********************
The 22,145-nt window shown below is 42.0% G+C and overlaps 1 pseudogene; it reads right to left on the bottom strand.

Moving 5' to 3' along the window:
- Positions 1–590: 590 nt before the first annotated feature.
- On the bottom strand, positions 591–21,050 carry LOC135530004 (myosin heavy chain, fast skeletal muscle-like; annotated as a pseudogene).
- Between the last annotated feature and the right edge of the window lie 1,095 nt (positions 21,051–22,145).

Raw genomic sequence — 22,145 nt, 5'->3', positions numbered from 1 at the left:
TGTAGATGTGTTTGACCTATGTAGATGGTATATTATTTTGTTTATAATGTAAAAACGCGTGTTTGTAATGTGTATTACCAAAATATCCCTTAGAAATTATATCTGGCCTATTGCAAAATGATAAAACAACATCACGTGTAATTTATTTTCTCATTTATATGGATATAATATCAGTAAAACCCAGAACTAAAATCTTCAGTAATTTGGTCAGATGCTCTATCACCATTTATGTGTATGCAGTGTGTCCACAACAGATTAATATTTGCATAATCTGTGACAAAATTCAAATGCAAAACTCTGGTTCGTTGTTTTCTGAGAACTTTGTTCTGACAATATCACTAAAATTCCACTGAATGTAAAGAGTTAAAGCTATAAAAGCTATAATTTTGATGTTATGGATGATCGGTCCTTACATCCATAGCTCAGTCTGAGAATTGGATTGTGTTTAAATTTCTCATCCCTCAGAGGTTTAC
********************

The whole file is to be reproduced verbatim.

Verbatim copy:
The 22,145-nt window shown below is 42.0% G+C and overlaps 1 pseudogene; it reads right to left on the bottom strand.

Moving 5' to 3' along the window:
- Positions 1–590: 590 nt before the first annotated feature.
- On the bottom strand, positions 591–21,050 carry LOC135530004 (myosin heavy chain, fast skeletal muscle-like; annotated as a pseudogene).
- Between the last annotated feature and the right edge of the window lie 1,095 nt (positions 21,051–22,145).

Raw genomic sequence — 22,145 nt, 5'->3', positions numbered from 1 at the left:
TGTAGATGTGTTTGACCTATGTAGATGGTATATTATTTTGTTTATAATGTAAAAACGCGTGTTTGTAATGTGTATTACCAAAATATCCCTTAGAAATTATATCTGGCCTATTGCAAAATGATAAAACAACATCACGTGTAATTTATTTTCTCATTTATATGGATATAATATCAGTAAAACCCAGAACTAAAATCTTCAGTAATTTGGTCAGATGCTCTATCACCATTTATGTGTATGCAGTGTGTCCACAACAGATTAATATTTGCATAATCTGTGACAAAATTCAAATGCAAAACTCTGGTTCGTTGTTTTCTGAGAACTTTGTTCTGACAATATCACTAAAATTCCACTGAATGTAAAGAGTTAAAGCTATAAAAGCTATAATTTTGATGTTATGGATGATCGGTCCTTACATCCATAGCTCAGTCTGAGAATTGGATTGTGTTTAAATTTCTCATCCCTCAGAGGTTTAC